The study was primarily designed to provide accurate estimates of the prevalence of diabetes. A sample size of 3,200 individuals was planned to provide an 80% power to detect a 3% prevalence of diabetes [with 95% confidence intervals (95% CI), α = 0.05, β = 0.2], which was sufficient to examine MS due to its higher prevalence compared with diabetes. A total of 3,930 individuals who had lived in their residence for 5 years or longer were randomly chosen and invited. A total of 3,297 individuals completed the survey and examination (the overall response rate: 83.9%). After the exclusion of 101 individuals for whom any data of waist circumference, fasting blood glucose, blood pressure, serum triglycerides, and serum high-density lipoprotein cholesterol (HDL-c) were missing, 3,196 individuals were finally included as study participants, of which 1,467 individuals were from urban areas (street district from urban city), 839 from semi-urban areas (street district of country-seat), and 890 from rural areas (villages from rural township). The study was approved by the Ethics Committee of Xijing Hospital, Fourth Military Medical University. All the participants signed written informed consent prior to data collection.
A standardized questionnaire was designed and performed by trained nurses or physicians at local health stations or in community clinics to collect data on demographic characteristics, lifestyle risk factors, personal medical history, and family history of diseases . Educational level was categorized as elementary school or uneducated, secondary school, and college or above. Yearly family income was classified as below 10,000 China Yuan (CNY) [1,400 US Dollar (USD)], 10,000-30,000 CNY (1,400-4,200 USD) and above 30,000 CNY (4,200 USD). Cigarette smoking was defined as a lifetime history of smoking at least 100 cigarettes. Alcohol drinking was defined as consuming alcohol at least once per week. Physical activity was defined as participating in moderate or vigorous activity for 30 minutes or more per day at least 3 days a week. Family history of disease was defined as at least one of parents, brothers or sisters diagnosed a disease in a lifetime by self-reporting. Body weight and height were measured without shoes and in light clothing, and body mass index (BMI) calculated as weight in kilograms divided by the square of height in meters. Waist circumference was measured at the middle point between the costal margin and iliac crest. Blood pressure was measured using a standardized mercury sphygmomanometer in the sitting position after at least 5 minutes of rest; two consecutive readings of blood pressure were taken on the same arm and the mean of the 2 measures was used for analysis .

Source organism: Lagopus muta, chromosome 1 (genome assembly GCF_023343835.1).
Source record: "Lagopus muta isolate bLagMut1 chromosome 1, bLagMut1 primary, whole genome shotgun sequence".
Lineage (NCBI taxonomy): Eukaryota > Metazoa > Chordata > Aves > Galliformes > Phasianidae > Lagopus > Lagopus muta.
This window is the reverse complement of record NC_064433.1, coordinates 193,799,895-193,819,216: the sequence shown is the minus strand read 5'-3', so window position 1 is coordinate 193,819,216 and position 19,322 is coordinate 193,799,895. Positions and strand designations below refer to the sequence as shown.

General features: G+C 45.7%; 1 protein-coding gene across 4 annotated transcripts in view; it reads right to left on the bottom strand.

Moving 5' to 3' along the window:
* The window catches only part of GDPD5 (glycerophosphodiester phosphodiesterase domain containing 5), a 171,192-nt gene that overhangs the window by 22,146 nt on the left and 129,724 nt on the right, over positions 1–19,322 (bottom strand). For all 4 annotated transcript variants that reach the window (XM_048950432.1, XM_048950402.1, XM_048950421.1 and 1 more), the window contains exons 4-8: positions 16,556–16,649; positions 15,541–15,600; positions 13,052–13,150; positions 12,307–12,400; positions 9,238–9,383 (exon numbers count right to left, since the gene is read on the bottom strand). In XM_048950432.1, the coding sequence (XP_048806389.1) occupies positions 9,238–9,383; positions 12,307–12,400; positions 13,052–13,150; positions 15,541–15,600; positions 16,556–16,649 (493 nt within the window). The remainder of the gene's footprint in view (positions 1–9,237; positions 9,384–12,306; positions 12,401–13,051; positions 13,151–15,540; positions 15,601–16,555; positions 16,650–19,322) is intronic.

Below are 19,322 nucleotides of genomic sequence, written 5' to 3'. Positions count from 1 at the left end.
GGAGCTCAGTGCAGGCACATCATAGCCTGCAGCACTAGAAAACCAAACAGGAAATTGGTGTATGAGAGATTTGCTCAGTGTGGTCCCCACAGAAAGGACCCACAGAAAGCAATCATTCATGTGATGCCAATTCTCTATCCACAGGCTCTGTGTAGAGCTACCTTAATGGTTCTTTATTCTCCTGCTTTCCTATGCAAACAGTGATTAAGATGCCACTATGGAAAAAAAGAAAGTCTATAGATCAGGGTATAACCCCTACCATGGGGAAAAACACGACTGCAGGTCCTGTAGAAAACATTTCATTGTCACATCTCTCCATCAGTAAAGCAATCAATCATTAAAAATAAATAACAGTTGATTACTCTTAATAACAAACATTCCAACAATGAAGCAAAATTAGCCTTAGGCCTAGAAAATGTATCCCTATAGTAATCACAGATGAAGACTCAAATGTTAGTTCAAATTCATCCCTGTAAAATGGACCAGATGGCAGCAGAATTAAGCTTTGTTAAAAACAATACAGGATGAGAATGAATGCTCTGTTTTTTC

After at least 10 hours of overnight fasting, all participants were administered an oral glucose tolerance test to measure blood glucose. A standard 75-g glucose solution was given to participants with no history of diabetes, while a steamed bun that contained approximately 80 g of complex carbohydrates was given to those with a self-reported history of diabetes for safety reasons. Blood samples were collected at 0, 30, and 120 minutes after the glucose or carbohydrate load to measure blood glucose. Fasting blood samples were also collected to measure serum triglycerides and HDL-c level with the use of an enzymatic method. All laboratory measurements met a standardization and certification program .
The MS was defined according to the 2009 Joint Interim Statement (2009 JIS) proposed by the International Diabetes Federation Task Force on Epidemiology and Prevention, the National Heart, Lung, and Blood Institute, the American Heart Association, the World Heart Federation, the International Atherosclerosis Society, and the International Association for the Study of Obesity, using the Asian criteria for central obesity when ≥ 3 of the following components were present : 1) larger waist circumference: ≥ 90 cm (males) or ≥ 80 cm (females); 2) raised fasting triglycerides: ≥ 1.69 mmol/l or the use of lipid medications; 3) raised blood pressure: systolic blood pressure ≥ 130 mmHg, or diastolic blood pressure ≥ 85 mmHg, or the use of antihypertensive medications; 4) raised fasting glucose: ≥ 5.6 mmol/l or the use of diabetes medications; 5) lowered HDL-c: < 1.04 mmol/l (male) or < 1.29 mmol/l (female).
Data analysis was conducted by SPSS 18.0 or Stata 11.0 and data were expressed as mean ± standard deviation (SD), median with interquartile range, or percentage as suitable. Comparisons between groups were analyzed by t-test for measurement data, and chi-square test for enumeration data. P < 0.05 was defined as the threshold for statistical significance.
Age-standardized prevalence estimates and 95% confidence intervals (95% CI) of MS for urban, semi-urban and rural residents stratified by sex were calculated with Stata svy command (direct standardization) to account for the overall population. The calculations were weighted based on the 2006 population distribution of Shaanxi province .